The first unauthorized look at the philosophy behind Heroes , one of TV's most popular shows When ordinary individuals from around the world inexplicably develop superhuman abilities, they question who they are, struggle to cope with new responsibilities, and decide whether to use their new power for good or for evil. Every episode of Tim Kring's hit TV show Heroes is a philosophical quandary. Heroes and Philosophy is the first book to analyze how philosophy makes this show so compelling. It lets you examine questions crucial to our existence as thinking, rational beings. Is the Company evil, or good? Does Hiro really have a destiny? Do we? Is it okay to lie in order to hide your powers or save the world? Heroes and Philosophy offers answers to these and other intriguing questions. Brings the insight of history's philosophical heavyweights such as Plato and Nietzche to Heroes characters and settings Adds a fun and fascinating dimension to your understanding of the show Expands your thinking about Heroes as the series expands from graphic and text vels to action figures and a video game Whether you're new to Heroes or have been a fan since day one, this book will take your enjoyment of the show to the next level.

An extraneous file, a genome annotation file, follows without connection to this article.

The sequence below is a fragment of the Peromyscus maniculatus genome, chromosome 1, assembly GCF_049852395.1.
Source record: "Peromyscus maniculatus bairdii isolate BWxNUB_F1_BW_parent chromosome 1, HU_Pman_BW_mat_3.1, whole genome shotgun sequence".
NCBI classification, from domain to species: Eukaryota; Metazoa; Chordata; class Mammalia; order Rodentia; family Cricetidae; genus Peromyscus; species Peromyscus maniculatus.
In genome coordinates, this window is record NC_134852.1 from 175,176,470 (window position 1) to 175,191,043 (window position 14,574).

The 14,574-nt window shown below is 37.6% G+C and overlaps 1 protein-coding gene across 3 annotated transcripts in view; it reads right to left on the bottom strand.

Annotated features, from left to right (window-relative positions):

David Kyle Johnson is an assistant professor of philosophy at King's College in Wilkes-Barre, Pennsylvania. He has contributed to several books in the Blackwell Philosophy and Pop Culture series, including Family Guy and Philosophy and The Office and Philosophy . William Irwin is a professor of philosophy at King's College. He originated the philosophy and popular culture genre of books as coeditor of the bestselling The Simpsons and Philosophy and has overseen recent titles, including Batman and Philosophy , House and Philosophy , and Watchmen and Philosophy .